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Thomas Pynchon

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Top Thomas Pynchon Articles

Displaying items 67-75
  • Clobberin' Oscar Wilde

     
    In 1998, a Canadian comics fan sent letters to 10 illustrators asking for them to send him a sketch of their favorite literary figure, either a fictional character or a real-life author. After getting a few back -- including one......
  • The Tournament of Books launches

     
    Print your brackets! The Morning News' Tournament of Books 2010 has launched. Now in its sixth year, the Tournament of Books is a month-long book-focused basketball-style matchup. But where basketball teams have the relatively straightforward task of...
  • At SXSWi: A panel on the future of publishing

     
    Peter Miller, a publishing professional and used bookstore owner, is blogging for Jacket Copy from the SXSW Interactive festival in Austin, Texas. This morning I was chastised for suggesting that last year's publishing panel unearthed the depths of SXSWi'...
  • Gibson still carving out his corner of cyberspace

    VANCOUVER, Canada -- Back then, it didn't seem like a great career move. "I don't think anyone told me that I was crazy," William Gibson recalled last week, sitting on the leafy patio of a Creole restaurant near his home. "But they didn't read science...
  • Festival of Books: mystery writer T. Jefferson Parker

     
    T. Jefferson Parker is the author of popular mysteries set in Southern California; his latest, "Iron River," takes his protagonist Charlie Hood back and forth across the border into Mexico. He'll be at the LA Times Festival of Books on......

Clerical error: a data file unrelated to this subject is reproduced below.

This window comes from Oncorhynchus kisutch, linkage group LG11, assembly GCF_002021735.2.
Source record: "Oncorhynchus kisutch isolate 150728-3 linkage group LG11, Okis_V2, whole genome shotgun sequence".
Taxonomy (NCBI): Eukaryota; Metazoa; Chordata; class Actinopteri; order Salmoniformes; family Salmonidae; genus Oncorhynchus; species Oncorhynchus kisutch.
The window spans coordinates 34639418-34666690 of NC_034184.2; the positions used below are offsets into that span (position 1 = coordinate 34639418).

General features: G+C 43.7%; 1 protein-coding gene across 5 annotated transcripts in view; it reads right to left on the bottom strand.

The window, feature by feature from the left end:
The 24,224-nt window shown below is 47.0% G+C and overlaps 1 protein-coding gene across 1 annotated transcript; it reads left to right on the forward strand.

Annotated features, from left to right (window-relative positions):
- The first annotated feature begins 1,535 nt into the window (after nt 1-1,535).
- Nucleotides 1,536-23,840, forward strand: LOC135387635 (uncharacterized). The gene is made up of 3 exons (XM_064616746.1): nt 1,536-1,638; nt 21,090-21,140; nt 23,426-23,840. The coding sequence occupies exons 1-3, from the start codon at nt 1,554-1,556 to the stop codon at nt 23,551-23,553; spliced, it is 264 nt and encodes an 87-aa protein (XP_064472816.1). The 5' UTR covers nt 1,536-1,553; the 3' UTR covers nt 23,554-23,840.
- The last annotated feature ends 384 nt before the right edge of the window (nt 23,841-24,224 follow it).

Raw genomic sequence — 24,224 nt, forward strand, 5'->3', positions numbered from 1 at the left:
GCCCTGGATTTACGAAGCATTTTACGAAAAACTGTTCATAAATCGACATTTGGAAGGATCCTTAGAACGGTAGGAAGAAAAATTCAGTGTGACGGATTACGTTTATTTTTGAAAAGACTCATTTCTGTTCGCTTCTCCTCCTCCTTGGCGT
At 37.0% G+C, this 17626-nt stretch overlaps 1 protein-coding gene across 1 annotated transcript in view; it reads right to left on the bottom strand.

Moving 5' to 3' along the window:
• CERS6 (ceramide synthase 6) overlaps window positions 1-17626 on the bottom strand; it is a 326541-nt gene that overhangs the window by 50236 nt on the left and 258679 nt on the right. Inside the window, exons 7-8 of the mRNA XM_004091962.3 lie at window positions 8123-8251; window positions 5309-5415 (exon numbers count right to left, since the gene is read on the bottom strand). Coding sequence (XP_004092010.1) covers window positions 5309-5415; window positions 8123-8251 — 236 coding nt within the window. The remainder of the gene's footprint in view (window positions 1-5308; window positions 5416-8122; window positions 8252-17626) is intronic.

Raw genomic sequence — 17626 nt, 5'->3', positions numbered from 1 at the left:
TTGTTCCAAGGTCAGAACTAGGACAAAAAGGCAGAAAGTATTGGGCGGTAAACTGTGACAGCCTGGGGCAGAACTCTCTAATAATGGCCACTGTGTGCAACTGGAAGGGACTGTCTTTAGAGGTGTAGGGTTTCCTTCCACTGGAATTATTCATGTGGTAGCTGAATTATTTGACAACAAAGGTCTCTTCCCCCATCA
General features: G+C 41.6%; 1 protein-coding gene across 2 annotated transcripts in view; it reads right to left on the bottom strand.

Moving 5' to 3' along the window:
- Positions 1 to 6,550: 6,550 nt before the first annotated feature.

• It's not too late for the obligatory 4/20 book post

     
    Today, April 20, is 4/20, or four-twenty, or 4:20, a phrase whose origins are hazy but which basically has something to do with smoking marijuana. Four-twenty has entered legend, despite the fact that smoking pot isn't legal -- for now,......
  • The Gen X poster boy's endless ennui

    In his 1985 breakout novel, "Less Than Zero," Bret Easton Ellis, then all of 21 years old, created young, jaded Angelenos who just didn't care about anything: They recounted cocaine scores and semi-anonymous sex in the same tone with which they lamented...
  • Los Angeles' literary landscape

    In "Ramona," her 1884 novel of Southern California, Helen Hunt Jackson did more than tell the story of the illicit romance between a mestizo orphan and an Indian sheepherder. Caught in the pages of her famous melodrama is a picture of the land that is...
  • "The Smithsonian Institution" by Gore Vidal

    In 1948, still in his early 20s, having already published two quite creditable works of fiction, Gore Vidal made literary history with "The City and the Pillar," the first mainstream American novel to treat homosexual desire as a natural, if not exactly...